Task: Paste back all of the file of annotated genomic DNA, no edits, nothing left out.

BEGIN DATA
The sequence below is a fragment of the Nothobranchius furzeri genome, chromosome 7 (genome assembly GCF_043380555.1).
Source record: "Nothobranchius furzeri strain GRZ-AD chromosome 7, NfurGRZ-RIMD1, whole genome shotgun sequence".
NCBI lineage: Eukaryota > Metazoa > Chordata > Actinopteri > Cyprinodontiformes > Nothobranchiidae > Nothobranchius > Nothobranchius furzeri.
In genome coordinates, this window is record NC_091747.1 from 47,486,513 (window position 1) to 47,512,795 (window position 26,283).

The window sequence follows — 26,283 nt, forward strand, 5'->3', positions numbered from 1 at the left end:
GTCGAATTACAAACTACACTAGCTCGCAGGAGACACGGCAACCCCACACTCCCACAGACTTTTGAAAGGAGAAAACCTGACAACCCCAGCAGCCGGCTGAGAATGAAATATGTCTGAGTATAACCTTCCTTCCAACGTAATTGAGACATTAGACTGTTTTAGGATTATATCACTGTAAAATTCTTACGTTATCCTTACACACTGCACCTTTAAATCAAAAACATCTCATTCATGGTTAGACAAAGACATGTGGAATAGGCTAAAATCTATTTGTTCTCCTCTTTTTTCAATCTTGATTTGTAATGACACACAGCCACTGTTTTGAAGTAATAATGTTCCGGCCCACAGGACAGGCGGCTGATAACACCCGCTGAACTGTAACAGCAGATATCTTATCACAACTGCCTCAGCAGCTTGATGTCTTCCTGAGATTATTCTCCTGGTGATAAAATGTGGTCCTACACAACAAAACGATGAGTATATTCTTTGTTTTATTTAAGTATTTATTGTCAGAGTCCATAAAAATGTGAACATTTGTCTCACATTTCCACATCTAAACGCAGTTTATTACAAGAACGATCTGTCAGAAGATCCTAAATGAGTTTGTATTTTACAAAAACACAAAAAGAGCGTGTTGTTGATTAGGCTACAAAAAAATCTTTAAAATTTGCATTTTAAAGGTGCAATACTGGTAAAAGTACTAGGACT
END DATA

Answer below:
The sequence below is a fragment of the Nothobranchius furzeri genome, chromosome 7 (genome assembly GCF_043380555.1).
Source record: "Nothobranchius furzeri strain GRZ-AD chromosome 7, NfurGRZ-RIMD1, whole genome shotgun sequence".
NCBI lineage: Eukaryota > Metazoa > Chordata > Actinopteri > Cyprinodontiformes > Nothobranchiidae > Nothobranchius > Nothobranchius furzeri.
In genome coordinates, this window is record NC_091747.1 from 47,486,513 (window position 1) to 47,512,795 (window position 26,283).

The window sequence follows — 26,283 nt, forward strand, 5'->3', positions numbered from 1 at the left end:
GTCGAATTACAAACTACACTAGCTCGCAGGAGACACGGCAACCCCACACTCCCACAGACTTTTGAAAGGAGAAAACCTGACAACCCCAGCAGCCGGCTGAGAATGAAATATGTCTGAGTATAACCTTCCTTCCAACGTAATTGAGACATTAGACTGTTTTAGGATTATATCACTGTAAAATTCTTACGTTATCCTTACACACTGCACCTTTAAATCAAAAACATCTCATTCATGGTTAGACAAAGACATGTGGAATAGGCTAAAATCTATTTGTTCTCCTCTTTTTTCAATCTTGATTTGTAATGACACACAGCCACTGTTTTGAAGTAATAATGTTCCGGCCCACAGGACAGGCGGCTGATAACACCCGCTGAACTGTAACAGCAGATATCTTATCACAACTGCCTCAGCAGCTTGATGTCTTCCTGAGATTATTCTCCTGGTGATAAAATGTGGTCCTACACAACAAAACGATGAGTATATTCTTTGTTTTATTTAAGTATTTATTGTCAGAGTCCATAAAAATGTGAACATTTGTCTCACATTTCCACATCTAAACGCAGTTTATTACAAGAACGATCTGTCAGAAGATCCTAAATGAGTTTGTATTTTACAAAAACACAAAAAGAGCGTGTTGTTGATTAGGCTACAAAAAAATCTTTAAAATTTGCATTTTAAAGGTGCAATACTGGTAAAAGTACTAGGACT